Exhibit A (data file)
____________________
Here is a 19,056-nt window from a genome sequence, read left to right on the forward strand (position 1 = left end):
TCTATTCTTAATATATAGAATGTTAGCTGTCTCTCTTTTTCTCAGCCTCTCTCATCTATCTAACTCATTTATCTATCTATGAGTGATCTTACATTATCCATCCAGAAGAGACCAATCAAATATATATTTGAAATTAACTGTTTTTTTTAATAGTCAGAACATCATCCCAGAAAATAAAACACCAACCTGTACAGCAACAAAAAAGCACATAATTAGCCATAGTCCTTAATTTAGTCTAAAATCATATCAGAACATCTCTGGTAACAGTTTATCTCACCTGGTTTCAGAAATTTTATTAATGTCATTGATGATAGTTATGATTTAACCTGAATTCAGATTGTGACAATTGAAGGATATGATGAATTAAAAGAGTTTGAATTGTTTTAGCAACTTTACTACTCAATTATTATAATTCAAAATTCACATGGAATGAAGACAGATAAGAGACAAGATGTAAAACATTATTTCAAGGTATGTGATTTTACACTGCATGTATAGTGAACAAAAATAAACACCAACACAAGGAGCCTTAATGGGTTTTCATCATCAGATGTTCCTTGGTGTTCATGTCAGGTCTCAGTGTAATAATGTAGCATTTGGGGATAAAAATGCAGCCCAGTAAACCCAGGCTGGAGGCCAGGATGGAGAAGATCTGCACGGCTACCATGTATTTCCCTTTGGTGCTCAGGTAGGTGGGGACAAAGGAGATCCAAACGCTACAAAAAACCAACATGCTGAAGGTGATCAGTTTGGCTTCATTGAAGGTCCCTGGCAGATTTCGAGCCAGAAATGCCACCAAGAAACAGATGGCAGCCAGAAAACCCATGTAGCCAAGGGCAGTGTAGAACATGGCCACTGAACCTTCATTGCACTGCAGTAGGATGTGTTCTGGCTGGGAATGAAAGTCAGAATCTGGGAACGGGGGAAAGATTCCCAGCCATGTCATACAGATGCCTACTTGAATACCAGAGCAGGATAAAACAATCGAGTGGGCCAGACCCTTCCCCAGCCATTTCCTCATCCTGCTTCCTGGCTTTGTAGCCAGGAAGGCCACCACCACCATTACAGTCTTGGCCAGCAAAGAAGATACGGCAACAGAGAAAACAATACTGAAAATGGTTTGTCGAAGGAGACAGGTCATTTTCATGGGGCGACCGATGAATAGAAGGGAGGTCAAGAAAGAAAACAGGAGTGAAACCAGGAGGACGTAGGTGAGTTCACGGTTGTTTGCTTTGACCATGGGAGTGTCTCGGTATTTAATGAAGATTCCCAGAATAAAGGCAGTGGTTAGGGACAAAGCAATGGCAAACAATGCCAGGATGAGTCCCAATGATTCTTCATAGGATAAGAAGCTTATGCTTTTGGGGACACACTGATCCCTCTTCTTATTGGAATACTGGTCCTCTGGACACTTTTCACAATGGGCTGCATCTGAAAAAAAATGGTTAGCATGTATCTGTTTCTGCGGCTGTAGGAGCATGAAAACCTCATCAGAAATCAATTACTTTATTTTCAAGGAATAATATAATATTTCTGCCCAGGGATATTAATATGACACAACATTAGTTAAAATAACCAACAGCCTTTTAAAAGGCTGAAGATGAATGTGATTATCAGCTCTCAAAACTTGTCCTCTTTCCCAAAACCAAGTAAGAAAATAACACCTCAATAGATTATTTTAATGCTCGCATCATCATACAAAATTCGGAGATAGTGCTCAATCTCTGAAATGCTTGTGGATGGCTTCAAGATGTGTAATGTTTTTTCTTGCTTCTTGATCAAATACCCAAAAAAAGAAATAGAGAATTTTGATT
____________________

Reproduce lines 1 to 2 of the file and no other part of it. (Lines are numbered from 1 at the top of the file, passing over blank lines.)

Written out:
Here is a 19,056-nt window from a genome sequence, read left to right on the forward strand (position 1 = left end):
TCTATTCTTAATATATAGAATGTTAGCTGTCTCTCTTTTTCTCAGCCTCTCTCATCTATCTAACTCATTTATCTATCTATGAGTGATCTTACATTATCCATCCAGAAGAGACCAATCAAATATATATTTGAAATTAACTGTTTTTTTTAATAGTCAGAACATCATCCCAGAAAATAAAACACCAACCTGTACAGCAACAAAAAAGCACATAATTAGCCATAGTCCTTAATTTAGTCTAAAATCATATCAGAACATCTCTGGTAACAGTTTATCTCACCTGGTTTCAGAAATTTTATTAATGTCATTGATGATAGTTATGATTTAACCTGAATTCAGATTGTGACAATTGAAGGATATGATGAATTAAAAGAGTTTGAATTGTTTTAGCAACTTTACTACTCAATTATTATAATTCAAAATTCACATGGAATGAAGACAGATAAGAGACAAGATGTAAAACATTATTTCAAGGTATGTGATTTTACACTGCATGTATAGTGAACAAAAATAAACACCAACACAAGGAGCCTTAATGGGTTTTCATCATCAGATGTTCCTTGGTGTTCATGTCAGGTCTCAGTGTAATAATGTAGCATTTGGGGATAAAAATGCAGCCCAGTAAACCCAGGCTGGAGGCCAGGATGGAGAAGATCTGCACGGCTACCATGTATTTCCCTTTGGTGCTCAGGTAGGTGGGGACAAAGGAGATCCAAACGCTACAAAAAACCAACATGCTGAAGGTGATCAGTTTGGCTTCATTGAAGGTCCCTGGCAGATTTCGAGCCAGAAATGCCACCAAGAAACAGATGGCAGCCAGAAAACCCATGTAGCCAAGGGCAGTGTAGAACATGGCCACTGAACCTTCATTGCACTGCAGTAGGATGTGTTCTGGCTGGGAATGAAAGTCAGAATCTGGGAACGGGGGAAAGATTCCCAGCCATGTCATACAGATGCCTACTTGAATACCAGAGCAGGATAAAACAATCGAGTGGGCCAGACCCTTCCCCAGCCATTTCCTCATCCTGCTTCCTGGCTTTGTAGCCAGGAAGGCCACCACCACCATTACAGTCTTGGCCAGCAAAGAAGATACGGCAACAGAGAAAACAATACTGAAAATGGTTTGTCGAAGGAGACAGGTCATTTTCATGGGGCGACCGATGAATAGAAGGGAGGTCAAGAAAGAAAACAGGAGTGAAACCAGGAGGACGTAGGTGAGTTCACGGTTGTTTGCTTTGACCATGGGAGTGTCTCGGTATTTAATGAAGATTCCCAGAATAAAGGCAGTGGTTAGGGACAAAGCAATGGCAAACAATGCCAGGATGAGTCCCAATGATTCTTCATAGGATAAGAAGCTTATGCTTTTGGGGACACACTGATCCCTCTTCTTATTGGAATACTGGTCCTCTGGACACTTTTCACAATGGGCTGCATCTGAAAAAAAATGGTTAGCATGTATCTGTTTCTGCGGCTGTAGGAGCATGAAAACCTCATCAGAAATCAATTACTTTATTTTCAAGGAATAATATAATATTTCTGCCCAGGGATATTAATATGACACAACATTAGTTAAAATAACCAACAGCCTTTTAAAAGGCTGAAGATGAATGTGATTATCAGCTCTCAAAACTTGTCCTCTTTCCCAAAACCAAGTAAGAAAATAACACCTCAATAGATTATTTTAATGCTCGCATCATCATACAAAATTCGGAGATAGTGCTCAATCTCTGAAATGCTTGTGGATGGCTTCAAGATGTGTAATGTTTTTTCTTGCTTCTTGATCAAATACCCAAAAAAAGAAATAGAGAATTTTGATT